ALBANY — New York will drop most COVID occupancy restrictions May 19.
Most public gathering places — gyms, theaters, retail stores, restaurants, museums, etc. — will be able to admit as many people as they could legally allow before the COVID-19 pandemic.
However, as a practical matter, some won’t be able to, because the six-foot distancing rule remains in effect. So a restaurant that squeezed tables together in 2019 and had to distance them in 2020 won’t be able to squeeze them together again just yet in 2021.
Gov. Andrew Cuomo said New York is following federal guidelines on the six-foot rule.
When the federal guidelines change, New York will change, he said.
“This is a major reopening of economic and social activity,” Cuomo said Monday morning as he announced the changes.
These changes were coordinated with New Jersey and Connecticut, as the three states experience significant daily traffic across their borders, particularly with commuters in the New York City area.
Some capacity restrictions remain in place, such as for stadiums, but the three states are working on a protocol to end those restrictions, Cuomo said.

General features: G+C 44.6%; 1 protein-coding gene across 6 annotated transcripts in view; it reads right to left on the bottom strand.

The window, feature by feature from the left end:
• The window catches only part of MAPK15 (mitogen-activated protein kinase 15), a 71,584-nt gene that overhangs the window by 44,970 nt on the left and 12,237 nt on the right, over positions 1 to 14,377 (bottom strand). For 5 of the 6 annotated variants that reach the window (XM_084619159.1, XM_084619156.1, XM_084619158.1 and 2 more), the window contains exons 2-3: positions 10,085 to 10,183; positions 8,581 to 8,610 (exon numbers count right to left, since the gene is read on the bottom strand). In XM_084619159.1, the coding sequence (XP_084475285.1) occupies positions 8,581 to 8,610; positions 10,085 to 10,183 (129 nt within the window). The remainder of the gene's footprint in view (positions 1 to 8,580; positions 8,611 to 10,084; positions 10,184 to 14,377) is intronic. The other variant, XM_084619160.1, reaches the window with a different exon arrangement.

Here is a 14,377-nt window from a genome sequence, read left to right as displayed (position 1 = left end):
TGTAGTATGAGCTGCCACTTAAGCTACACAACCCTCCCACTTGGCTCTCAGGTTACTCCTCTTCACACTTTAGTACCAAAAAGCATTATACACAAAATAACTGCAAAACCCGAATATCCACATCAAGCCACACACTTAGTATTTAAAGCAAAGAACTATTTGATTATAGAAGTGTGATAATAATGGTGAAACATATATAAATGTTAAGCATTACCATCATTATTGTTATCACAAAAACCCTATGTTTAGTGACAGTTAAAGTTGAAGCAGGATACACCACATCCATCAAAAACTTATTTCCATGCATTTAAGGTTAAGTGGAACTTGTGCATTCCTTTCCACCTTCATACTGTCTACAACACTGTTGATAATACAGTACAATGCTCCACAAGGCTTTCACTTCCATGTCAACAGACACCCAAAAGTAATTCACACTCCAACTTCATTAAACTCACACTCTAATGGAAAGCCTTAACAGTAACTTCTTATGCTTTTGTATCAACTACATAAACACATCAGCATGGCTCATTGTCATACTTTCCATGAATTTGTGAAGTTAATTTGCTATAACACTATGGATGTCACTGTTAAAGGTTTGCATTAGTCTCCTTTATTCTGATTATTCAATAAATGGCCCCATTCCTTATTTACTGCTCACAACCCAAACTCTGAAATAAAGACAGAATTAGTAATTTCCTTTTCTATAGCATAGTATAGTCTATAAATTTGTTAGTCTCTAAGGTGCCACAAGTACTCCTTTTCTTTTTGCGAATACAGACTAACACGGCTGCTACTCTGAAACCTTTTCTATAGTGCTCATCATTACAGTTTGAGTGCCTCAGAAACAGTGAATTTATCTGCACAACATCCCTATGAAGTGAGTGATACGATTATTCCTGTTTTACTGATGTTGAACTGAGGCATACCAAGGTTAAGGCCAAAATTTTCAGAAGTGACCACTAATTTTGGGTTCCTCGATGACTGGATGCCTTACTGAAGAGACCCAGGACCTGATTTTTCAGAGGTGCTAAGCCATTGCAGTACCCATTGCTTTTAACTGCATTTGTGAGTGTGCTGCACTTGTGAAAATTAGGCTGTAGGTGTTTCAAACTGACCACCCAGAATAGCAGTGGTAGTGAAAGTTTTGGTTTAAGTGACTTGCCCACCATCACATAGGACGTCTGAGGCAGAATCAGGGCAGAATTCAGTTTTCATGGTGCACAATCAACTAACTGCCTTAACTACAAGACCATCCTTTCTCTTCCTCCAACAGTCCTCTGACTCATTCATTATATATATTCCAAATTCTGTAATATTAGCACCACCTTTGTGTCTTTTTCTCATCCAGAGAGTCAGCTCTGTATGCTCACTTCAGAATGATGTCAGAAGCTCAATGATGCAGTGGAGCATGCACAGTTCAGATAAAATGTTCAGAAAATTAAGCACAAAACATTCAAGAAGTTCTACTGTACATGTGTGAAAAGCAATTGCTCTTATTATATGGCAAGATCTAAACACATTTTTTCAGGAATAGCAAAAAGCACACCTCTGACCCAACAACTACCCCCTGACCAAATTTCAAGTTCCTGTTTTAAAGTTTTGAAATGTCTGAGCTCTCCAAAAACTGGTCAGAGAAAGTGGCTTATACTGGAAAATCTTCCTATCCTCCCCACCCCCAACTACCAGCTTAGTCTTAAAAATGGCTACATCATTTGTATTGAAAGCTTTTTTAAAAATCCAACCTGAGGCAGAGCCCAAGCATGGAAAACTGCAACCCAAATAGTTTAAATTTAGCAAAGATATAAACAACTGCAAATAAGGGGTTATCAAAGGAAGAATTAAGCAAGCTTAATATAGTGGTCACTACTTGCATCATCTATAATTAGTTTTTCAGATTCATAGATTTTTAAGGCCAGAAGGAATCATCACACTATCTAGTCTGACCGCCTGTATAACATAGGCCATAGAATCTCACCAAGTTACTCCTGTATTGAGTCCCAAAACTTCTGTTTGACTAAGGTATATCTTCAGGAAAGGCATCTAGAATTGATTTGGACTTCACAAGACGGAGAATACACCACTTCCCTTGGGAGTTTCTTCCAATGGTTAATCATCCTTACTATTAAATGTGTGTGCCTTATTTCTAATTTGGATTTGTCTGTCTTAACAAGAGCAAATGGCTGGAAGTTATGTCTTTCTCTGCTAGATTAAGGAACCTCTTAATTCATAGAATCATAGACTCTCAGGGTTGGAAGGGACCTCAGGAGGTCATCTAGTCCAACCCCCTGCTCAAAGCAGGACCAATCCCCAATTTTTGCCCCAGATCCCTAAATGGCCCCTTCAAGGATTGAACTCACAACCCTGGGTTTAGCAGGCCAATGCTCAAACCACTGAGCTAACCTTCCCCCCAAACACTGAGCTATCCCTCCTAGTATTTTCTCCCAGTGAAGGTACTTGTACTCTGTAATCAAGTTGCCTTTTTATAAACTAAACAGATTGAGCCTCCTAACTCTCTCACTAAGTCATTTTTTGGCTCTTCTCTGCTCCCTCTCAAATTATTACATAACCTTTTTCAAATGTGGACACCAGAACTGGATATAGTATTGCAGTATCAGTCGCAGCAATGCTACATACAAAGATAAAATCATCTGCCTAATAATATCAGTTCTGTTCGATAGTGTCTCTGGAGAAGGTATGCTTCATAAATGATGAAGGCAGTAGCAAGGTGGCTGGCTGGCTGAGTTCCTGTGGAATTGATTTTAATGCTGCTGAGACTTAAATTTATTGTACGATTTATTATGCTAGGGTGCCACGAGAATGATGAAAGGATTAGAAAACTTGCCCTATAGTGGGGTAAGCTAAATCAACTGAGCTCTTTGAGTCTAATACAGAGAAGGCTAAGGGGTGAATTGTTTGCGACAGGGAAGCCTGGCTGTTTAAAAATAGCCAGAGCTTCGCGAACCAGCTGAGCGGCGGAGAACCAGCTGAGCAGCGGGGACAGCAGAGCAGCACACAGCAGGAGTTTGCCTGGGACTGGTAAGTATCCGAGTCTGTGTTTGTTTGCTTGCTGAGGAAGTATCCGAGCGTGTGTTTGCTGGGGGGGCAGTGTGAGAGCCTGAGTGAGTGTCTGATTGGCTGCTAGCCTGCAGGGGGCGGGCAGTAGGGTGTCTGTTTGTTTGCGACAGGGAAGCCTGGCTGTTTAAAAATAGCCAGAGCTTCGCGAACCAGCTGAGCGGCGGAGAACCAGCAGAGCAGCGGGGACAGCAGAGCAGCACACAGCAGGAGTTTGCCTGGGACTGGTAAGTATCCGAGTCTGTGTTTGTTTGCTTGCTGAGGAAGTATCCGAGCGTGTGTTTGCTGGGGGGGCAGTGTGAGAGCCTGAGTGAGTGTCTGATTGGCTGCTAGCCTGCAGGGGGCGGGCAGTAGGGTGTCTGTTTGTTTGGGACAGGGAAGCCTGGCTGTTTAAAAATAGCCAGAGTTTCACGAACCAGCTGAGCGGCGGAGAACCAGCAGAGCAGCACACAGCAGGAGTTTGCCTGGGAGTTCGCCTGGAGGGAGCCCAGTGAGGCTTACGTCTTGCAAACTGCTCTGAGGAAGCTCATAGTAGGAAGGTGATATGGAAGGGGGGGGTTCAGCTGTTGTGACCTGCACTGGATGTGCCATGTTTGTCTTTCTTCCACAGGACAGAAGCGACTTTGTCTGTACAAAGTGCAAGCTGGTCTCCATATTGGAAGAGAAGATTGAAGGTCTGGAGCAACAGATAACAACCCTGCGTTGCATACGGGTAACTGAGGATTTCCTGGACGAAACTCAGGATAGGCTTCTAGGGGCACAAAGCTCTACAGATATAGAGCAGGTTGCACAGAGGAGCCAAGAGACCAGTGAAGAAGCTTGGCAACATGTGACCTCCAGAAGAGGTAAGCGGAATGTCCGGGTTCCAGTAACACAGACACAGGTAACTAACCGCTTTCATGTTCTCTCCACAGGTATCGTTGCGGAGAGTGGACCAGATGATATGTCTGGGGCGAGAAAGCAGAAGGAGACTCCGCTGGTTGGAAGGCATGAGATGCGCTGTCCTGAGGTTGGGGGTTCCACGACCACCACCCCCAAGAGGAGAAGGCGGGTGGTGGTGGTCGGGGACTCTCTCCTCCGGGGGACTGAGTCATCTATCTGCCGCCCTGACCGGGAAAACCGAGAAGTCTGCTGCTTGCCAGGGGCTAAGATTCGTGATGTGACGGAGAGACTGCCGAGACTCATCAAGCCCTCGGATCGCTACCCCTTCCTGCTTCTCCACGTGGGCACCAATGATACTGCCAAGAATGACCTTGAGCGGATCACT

Also, New York restaurant and bar curfews remain in effect for outdoor dining and drinking until May 17 and indoor until May 31.
Cuomo said the changes are justified by the continued progress New York is making against the virus:
- The statewide seven-day positive COVID test average stood at 1.8% Monday, the lowest in six months.
- Statewide, 2,539 people were hospitalized with COVID, the fewest in more than five months.
- And 35.2% of New Yorkers — 7.02 million people — are fully vaccinated against COVID. The federal Centers for Disease control ranks New York 12th among the states on this metric and first among the largest states; nationally, 31.8% of Americans are fully vaccinated.
- Locally, at 1.4%, the Capital Region and Mohawk Valley are tied for second-lowest positive COVID test rate among the state’s 10 regions; within the two regions, individual counties’ seven-day positive rates range from 0.9% (Rensselaer County) to 2.9% (Montgomery County).